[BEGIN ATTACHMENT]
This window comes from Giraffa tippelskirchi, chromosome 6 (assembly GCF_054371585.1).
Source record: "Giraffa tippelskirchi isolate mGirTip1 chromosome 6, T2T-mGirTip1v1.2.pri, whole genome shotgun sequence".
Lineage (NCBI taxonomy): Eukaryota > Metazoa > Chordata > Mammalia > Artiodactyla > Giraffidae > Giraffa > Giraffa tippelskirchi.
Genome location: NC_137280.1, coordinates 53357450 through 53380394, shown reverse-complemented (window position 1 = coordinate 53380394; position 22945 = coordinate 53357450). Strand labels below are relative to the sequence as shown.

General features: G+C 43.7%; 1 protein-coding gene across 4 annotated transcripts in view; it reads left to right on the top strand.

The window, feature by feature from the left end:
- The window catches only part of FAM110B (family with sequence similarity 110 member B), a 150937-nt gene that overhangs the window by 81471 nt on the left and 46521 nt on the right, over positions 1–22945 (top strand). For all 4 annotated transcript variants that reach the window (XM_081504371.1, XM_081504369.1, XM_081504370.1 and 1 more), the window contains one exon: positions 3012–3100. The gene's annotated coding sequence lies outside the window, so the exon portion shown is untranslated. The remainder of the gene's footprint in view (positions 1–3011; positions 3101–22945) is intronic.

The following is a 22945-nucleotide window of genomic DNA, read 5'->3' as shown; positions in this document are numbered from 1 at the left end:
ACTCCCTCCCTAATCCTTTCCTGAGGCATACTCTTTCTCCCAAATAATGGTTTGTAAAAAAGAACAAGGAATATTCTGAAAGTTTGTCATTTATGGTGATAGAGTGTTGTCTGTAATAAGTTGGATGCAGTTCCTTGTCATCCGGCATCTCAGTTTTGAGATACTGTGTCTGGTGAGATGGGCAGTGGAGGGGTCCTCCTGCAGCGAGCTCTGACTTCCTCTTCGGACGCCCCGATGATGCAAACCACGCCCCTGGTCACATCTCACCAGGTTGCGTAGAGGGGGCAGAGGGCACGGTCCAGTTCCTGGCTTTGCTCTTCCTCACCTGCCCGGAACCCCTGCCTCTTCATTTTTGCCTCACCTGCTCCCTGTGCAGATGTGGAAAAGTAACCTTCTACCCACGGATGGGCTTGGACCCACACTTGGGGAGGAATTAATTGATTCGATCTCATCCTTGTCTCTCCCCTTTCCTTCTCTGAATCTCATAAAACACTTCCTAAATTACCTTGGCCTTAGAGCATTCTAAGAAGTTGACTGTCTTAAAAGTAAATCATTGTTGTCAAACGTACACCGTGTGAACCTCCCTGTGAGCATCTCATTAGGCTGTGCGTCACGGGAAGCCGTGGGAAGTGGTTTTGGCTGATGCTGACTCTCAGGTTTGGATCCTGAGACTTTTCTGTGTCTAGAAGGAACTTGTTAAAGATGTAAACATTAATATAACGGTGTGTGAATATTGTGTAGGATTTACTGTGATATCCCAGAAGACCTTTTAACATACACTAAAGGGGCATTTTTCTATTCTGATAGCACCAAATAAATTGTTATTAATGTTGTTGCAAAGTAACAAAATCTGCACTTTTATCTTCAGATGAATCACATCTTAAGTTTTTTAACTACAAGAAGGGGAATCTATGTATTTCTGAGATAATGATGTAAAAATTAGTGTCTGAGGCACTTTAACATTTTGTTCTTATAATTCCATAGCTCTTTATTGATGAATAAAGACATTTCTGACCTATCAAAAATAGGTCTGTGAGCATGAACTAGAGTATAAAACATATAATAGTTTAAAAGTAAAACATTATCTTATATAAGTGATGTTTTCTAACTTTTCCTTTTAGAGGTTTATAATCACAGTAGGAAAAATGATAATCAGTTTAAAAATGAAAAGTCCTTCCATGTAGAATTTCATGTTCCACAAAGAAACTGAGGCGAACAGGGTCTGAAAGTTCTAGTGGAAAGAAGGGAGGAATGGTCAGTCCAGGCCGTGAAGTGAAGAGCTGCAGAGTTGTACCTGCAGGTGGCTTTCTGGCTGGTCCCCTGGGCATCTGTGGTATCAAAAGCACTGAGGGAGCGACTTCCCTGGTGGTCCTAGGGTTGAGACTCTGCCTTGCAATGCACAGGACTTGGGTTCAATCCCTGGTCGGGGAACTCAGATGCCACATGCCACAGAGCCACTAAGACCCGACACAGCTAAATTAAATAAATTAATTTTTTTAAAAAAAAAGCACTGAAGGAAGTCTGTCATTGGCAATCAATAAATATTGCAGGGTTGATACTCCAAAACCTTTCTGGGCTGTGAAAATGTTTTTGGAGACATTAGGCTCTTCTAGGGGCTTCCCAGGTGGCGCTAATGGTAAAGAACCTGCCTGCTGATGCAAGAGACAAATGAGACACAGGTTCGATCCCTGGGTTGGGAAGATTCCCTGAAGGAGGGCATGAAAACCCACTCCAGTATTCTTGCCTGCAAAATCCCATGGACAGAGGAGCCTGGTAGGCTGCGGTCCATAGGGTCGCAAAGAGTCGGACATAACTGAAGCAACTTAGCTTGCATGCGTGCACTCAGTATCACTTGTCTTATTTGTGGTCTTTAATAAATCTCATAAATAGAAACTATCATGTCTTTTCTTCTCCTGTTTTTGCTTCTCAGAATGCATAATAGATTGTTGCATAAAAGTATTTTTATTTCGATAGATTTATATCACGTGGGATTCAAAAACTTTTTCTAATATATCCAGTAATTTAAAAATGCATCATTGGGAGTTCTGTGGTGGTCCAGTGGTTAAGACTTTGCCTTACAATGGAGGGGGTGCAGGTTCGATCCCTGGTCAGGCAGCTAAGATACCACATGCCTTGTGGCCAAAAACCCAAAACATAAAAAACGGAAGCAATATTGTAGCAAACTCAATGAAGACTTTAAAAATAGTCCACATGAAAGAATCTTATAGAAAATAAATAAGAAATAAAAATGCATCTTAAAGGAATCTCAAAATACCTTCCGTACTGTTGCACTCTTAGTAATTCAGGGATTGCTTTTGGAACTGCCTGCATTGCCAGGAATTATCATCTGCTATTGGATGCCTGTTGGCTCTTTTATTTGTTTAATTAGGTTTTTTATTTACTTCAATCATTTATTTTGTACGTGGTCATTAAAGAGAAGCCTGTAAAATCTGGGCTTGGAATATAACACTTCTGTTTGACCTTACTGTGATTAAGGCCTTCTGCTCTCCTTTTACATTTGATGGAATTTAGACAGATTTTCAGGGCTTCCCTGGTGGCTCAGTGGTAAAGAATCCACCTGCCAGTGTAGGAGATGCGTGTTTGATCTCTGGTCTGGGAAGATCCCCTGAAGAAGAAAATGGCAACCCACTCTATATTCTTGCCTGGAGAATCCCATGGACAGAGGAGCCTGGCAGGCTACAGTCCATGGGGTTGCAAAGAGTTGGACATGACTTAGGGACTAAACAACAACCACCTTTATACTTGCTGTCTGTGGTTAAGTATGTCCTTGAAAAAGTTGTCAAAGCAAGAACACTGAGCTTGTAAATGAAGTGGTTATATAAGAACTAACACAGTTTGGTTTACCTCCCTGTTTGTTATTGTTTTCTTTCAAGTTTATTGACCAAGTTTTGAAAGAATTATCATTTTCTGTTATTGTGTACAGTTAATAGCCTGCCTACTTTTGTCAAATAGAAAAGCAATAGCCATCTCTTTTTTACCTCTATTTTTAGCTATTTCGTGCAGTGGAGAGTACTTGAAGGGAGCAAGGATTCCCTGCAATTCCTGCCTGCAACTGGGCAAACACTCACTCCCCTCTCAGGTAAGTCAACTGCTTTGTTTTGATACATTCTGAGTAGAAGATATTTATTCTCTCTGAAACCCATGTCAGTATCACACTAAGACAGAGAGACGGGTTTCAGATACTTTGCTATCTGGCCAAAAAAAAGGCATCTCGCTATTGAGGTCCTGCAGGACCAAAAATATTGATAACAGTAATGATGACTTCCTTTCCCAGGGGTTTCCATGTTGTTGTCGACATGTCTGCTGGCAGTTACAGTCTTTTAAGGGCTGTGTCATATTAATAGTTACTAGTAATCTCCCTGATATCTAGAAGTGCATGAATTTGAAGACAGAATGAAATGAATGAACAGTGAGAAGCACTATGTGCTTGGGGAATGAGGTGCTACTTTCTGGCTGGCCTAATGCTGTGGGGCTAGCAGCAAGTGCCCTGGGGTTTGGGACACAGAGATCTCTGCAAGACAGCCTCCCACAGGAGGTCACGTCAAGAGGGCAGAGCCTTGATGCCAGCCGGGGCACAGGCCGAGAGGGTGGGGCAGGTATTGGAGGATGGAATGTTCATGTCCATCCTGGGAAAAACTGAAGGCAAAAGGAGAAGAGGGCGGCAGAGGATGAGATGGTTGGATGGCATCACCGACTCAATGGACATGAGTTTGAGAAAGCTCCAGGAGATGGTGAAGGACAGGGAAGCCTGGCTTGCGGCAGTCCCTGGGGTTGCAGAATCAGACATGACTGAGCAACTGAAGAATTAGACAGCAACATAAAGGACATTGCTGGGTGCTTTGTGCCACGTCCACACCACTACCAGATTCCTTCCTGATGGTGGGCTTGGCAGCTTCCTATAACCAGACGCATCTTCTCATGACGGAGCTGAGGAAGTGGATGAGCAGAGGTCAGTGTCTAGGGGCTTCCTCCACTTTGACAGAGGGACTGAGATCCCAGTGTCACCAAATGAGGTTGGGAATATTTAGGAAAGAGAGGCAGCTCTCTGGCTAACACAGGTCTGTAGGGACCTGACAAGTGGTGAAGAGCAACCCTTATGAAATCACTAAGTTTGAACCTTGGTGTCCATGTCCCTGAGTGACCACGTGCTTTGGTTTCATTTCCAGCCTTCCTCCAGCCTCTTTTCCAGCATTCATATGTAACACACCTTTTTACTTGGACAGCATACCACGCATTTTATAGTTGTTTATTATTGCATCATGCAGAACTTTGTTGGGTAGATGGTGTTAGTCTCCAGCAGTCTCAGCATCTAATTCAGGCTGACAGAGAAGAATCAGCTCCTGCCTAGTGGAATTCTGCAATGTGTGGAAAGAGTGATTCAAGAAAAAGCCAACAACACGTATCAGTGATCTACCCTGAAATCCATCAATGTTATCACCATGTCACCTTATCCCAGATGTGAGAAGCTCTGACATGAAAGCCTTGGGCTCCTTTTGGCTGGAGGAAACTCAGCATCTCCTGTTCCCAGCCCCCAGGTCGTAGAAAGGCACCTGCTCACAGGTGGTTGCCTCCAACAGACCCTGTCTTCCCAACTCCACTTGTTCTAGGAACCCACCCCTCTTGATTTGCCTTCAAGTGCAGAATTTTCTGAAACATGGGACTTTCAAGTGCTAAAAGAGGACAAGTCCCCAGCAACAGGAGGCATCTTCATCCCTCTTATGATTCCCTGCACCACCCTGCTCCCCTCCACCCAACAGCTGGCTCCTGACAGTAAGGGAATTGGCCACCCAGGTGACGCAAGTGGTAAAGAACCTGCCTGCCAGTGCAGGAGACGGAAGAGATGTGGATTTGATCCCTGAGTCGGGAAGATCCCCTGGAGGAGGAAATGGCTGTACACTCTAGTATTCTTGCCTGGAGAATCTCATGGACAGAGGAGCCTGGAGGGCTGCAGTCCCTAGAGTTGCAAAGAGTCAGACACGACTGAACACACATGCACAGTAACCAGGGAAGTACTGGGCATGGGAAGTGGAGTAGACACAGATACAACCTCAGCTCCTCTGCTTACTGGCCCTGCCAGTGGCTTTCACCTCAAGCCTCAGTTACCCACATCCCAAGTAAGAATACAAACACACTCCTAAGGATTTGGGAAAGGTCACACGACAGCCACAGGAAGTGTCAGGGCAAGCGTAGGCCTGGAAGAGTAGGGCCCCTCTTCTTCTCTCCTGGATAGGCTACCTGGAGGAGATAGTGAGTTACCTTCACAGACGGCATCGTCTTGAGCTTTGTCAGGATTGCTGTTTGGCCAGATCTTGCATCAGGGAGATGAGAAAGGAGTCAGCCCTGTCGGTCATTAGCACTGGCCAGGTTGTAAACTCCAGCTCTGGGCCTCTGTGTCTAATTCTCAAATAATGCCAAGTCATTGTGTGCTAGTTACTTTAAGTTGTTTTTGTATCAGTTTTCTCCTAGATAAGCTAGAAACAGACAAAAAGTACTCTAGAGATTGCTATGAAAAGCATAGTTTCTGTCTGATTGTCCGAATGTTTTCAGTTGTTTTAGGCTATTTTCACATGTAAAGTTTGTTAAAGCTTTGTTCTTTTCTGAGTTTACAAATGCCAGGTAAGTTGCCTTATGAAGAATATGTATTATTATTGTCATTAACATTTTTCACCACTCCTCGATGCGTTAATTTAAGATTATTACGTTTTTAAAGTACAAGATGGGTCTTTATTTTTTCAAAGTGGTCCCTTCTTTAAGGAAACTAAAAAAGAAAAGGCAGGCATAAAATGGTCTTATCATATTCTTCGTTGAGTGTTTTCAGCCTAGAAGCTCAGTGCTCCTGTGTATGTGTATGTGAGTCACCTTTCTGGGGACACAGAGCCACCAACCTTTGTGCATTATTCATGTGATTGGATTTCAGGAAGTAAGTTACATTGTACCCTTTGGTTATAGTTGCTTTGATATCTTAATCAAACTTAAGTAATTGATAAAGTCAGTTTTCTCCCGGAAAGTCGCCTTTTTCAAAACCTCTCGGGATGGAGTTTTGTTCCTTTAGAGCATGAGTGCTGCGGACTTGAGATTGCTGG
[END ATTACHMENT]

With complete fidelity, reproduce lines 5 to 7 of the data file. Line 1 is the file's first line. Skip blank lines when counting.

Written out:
General features: G+C 43.7%; 1 protein-coding gene across 4 annotated transcripts in view; it reads left to right on the top strand.

The window, feature by feature from the left end:
- The window catches only part of FAM110B (family with sequence similarity 110 member B), a 150937-nt gene that overhangs the window by 81471 nt on the left and 46521 nt on the right, over positions 1–22945 (top strand). For all 4 annotated transcript variants that reach the window (XM_081504371.1, XM_081504369.1, XM_081504370.1 and 1 more), the window contains one exon: positions 3012–3100. The gene's annotated coding sequence lies outside the window, so the exon portion shown is untranslated. The remainder of the gene's footprint in view (positions 1–3011; positions 3101–22945) is intronic.